The Al Jazeera Centre for Public Liberties and Human Rights (ACPLHR) in collaboration with the Federation of African Journalists (FAJ) held a Side Event on the ‘Challenges of Media Freedom and the Safety of Journalists; Implications of impunity for Perpetrators of Crimes against Journalists and the Rule of Law, in Arusha, Tanzania, on Thursday 19 October, alongside the 77 Ordinary Session of the African Commission on Human and Peoples’ Rights.
The Side Event brought together about 30 participants from various media organisations namely, Article 19, International Press Institute (IPI) Namibia Media Trust (NMT) the Journalists Workers Union of Tanzania (JOWUTA) and the Kenya Union of Journalists (KUJ) as well as a representative from the Pan – African Lawyers Union (PALU) and a representative from the Ministry of Information, Communication and Information Technology.
The Director of the Al Jazeera Centre for Public Liberties and Human Rights, Sami Alhaj in his official opening statement said that journalists are the messengers of truth and public liberties and most importantly defenders of freedom of expression and opinion. He lamented that twelve of their colleagues at the Al Jazeera Media Network (AJMN) were targeted and shot intentionally. ‘Death verdicts were issued against two AJMN journalists, and 11 other journalists are experiencing arbitrary detention and imprisonment, separated from their families in an unreasonable and inhumane manner’.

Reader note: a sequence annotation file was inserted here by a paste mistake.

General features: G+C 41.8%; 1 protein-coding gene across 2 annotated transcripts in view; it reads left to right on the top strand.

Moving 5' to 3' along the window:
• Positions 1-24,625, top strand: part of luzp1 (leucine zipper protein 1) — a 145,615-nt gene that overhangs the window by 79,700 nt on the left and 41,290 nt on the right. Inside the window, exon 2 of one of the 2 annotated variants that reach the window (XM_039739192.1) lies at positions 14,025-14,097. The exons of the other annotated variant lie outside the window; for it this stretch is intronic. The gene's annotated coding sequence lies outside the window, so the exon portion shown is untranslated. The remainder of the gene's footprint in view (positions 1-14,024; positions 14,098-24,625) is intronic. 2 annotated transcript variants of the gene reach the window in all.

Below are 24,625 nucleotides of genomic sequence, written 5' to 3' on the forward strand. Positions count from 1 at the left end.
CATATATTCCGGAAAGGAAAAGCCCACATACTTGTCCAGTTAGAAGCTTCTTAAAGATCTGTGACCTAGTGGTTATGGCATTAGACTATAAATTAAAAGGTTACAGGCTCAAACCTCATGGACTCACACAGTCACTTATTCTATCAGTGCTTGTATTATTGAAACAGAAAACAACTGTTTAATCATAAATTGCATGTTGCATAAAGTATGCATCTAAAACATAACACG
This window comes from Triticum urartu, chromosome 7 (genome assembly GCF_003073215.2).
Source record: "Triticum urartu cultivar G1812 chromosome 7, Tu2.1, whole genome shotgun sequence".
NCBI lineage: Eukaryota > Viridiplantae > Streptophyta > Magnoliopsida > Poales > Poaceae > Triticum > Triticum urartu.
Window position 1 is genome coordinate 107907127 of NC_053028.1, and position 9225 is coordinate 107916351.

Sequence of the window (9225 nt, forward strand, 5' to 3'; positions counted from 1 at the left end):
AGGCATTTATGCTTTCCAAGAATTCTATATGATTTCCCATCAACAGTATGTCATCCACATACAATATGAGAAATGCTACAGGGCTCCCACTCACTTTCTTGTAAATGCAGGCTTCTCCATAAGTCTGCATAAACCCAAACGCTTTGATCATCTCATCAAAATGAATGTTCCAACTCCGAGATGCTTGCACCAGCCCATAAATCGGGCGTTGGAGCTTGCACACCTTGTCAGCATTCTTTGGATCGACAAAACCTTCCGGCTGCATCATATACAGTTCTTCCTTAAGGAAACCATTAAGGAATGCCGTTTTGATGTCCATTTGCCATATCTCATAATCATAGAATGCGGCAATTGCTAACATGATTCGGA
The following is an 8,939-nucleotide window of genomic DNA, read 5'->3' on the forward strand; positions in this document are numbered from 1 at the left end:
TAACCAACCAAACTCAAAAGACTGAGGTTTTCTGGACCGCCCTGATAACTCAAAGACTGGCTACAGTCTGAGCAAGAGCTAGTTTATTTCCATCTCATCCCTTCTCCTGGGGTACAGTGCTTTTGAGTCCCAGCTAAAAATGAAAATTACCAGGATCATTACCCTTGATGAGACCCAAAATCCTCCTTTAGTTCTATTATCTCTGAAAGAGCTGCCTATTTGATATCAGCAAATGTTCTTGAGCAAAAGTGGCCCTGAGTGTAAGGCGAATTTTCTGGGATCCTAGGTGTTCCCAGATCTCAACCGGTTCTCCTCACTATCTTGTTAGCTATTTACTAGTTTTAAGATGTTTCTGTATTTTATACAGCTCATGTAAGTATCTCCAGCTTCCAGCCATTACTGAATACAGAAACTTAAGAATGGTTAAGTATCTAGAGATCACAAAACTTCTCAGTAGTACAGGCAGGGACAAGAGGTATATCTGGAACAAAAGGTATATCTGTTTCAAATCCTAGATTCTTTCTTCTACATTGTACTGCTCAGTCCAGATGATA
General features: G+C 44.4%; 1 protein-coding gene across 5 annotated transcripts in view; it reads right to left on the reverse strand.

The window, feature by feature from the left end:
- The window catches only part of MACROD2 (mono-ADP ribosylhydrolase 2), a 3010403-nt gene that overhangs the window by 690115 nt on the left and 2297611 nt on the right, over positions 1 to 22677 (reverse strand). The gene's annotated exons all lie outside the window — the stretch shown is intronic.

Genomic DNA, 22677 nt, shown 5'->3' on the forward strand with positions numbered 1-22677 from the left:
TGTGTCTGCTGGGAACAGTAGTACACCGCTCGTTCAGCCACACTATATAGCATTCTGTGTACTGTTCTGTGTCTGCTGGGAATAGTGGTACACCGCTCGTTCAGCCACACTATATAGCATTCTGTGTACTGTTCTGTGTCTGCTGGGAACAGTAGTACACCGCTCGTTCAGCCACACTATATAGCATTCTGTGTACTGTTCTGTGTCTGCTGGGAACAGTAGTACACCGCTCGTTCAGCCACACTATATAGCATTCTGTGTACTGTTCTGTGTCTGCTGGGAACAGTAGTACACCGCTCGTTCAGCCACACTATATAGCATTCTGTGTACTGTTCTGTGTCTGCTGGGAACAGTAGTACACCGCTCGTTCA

He called on international media organisations concerned with the freedom of opinion and expression and the protection of journalists to push forward the Draft of the Universal Declaration for the Protection of Journalists in order to guarantee the minimum level of protection for journalists and ensure their safety. He also called on the Egyptians authorities to release immediately and unconditionally two Aljazeera journalists, Rabie Al- Sheikh and Bahaa El – din Ibrahim who have been in custody since August 2021 and February 2022 respectively.
The Head of the FAJ Secretariat and Director of the Africa Office of the International Federation of Journalists (IFJ), Pa Louis Thomasi said that freedom of expression and access to information are the cornerstones of democratic societies. He called on African governments to strengthen the established institutions that guarantee freedom of expression, media freedom and access to information in order to ensure that the perpetrators of crimes against journalists are tried and punished. Such institutions, he said, must be protected from undue interference particularly from those who walk along the corridors of power, while ‘the legal status of these bodies should be clearly defined and their institutional autonomy and independence guaranteed and protected by law’. He emphasised that impunity undermines the judicial system, and perpetrators of crimes against journalists anywhere in the continent should not be allowed to go unpunished.
The side event deliberated on various critical themes notably: The Digital Minefield: Harassment and Intimidation of Female Journalists Online, A Strategic threat to discredit the work of female Journalists; Weaponising the Law against Journalists and the Media; A Challenge to Quality Journalism and the safety of Journalists; the UN Plan of Action and the Safety of Journalists and Guaranteeing Freedom of Expression and the Right to Information ; A Government Obligation to Safeguard Democracy and the Rule of Law.